Vegetation on brownfield sites can be a positive, say researchers

"Spontaneous vegetation" on brownfield sites should not be written off as a problem but rather investigated for its social and environmental use, German researchers say.

Image: Bert Walther (CC BY-ND 2.0)
Image: Bert Walther (CC BY-ND 2.0)

The researchers, from insititutes in Dresden and Leipzig, carried out surveys in both cities which yielded "a range of views on brownfields with spontaneous vegetation from negative to positive".

"Many residents make use of brownfields, have concrete ideas about how such areas should be utilized or designed and are even prepared to take part in the transformation," they write, and note that "especially urban brownfields with spontaneous vegetation can contribute to biodiversity and ecosystem services in dense urban environments".

Their paper, published in the journal Urban Forestry & Urban Greening", suggests that the use and design of green space should be rethought in unconventional ways, and discusses how the ecological and social potential of brownfields with spontaneous vegetation can be best exploited for urban residents".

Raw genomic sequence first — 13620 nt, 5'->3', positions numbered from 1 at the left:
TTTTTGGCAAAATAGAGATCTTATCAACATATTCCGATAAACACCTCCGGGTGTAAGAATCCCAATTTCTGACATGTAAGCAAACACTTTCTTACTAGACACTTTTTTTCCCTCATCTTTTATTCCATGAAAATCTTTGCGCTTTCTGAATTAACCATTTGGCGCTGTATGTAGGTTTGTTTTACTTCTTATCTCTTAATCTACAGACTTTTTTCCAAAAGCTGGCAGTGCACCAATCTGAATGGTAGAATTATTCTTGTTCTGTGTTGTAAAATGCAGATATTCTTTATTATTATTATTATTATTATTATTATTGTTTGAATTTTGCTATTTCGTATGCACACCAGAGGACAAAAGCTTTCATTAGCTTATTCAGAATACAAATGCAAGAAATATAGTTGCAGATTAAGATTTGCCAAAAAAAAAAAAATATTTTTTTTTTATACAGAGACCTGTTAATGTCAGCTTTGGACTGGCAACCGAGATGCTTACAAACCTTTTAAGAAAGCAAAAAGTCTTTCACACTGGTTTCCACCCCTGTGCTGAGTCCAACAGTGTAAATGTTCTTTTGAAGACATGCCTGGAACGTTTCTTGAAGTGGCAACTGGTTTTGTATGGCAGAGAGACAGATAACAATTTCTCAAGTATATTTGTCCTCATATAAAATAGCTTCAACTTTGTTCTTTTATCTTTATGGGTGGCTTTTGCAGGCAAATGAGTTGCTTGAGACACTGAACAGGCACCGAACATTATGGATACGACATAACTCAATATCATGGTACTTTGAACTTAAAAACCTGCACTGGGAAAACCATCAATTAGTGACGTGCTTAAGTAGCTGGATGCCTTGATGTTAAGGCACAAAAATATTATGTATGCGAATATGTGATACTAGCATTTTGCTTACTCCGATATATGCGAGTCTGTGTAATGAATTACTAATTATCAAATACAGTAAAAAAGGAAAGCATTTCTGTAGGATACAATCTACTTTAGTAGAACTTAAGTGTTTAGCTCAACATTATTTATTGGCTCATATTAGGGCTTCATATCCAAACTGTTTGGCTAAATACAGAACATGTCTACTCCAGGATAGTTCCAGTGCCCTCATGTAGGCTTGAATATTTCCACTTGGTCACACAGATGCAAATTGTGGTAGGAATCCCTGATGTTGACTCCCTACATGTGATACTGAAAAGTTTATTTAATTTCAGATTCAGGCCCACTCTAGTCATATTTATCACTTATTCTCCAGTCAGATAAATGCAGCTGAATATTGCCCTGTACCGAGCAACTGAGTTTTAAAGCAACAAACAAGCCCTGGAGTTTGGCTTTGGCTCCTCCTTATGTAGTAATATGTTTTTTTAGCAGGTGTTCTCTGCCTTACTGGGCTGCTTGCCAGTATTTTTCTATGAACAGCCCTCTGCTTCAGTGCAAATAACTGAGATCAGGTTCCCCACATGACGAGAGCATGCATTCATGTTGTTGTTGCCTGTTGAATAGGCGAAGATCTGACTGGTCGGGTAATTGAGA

Before commenting please read our rules for commenting on articles.

If you see a comment you find offensive, you can flag it as inappropriate. In the top right-hand corner of an individual comment, you will see 'flag as inappropriate'. Clicking this prompts us to review the comment. For further information see our rules for commenting on articles.

comments powered by Disqus

Read These Next

Tree stakes and ties

Tree stakes and ties

There are various different methods to provide support for trees depending on their size and location, Sally Drury explains.

Tested and reviewed - Arboriculture kit

Tested and reviewed - Arboriculture kit

These battery and petrol pole saws help arborists keep their feet on the ground but which will the students at Bridgwater College prefer? Sally Drury finds out.

Reviewed - Woodchippers

Reviewed - Woodchippers

Piles of material at Bridgwater College presented a perfect opportunity to test a selection of new and updated machines, writes Sally Drury.


Follow us on:
  • Facebook
  • LinkedIn
  • Twitter
  • Google +
Horticulture Jobs
More Horticulture Jobs

Arboriculture Contracts & Tenders

Jeremy Barrell On...

Jeremy Barrell

Tree consultant Jeremy Barrell reflects on the big issues in arboriculture.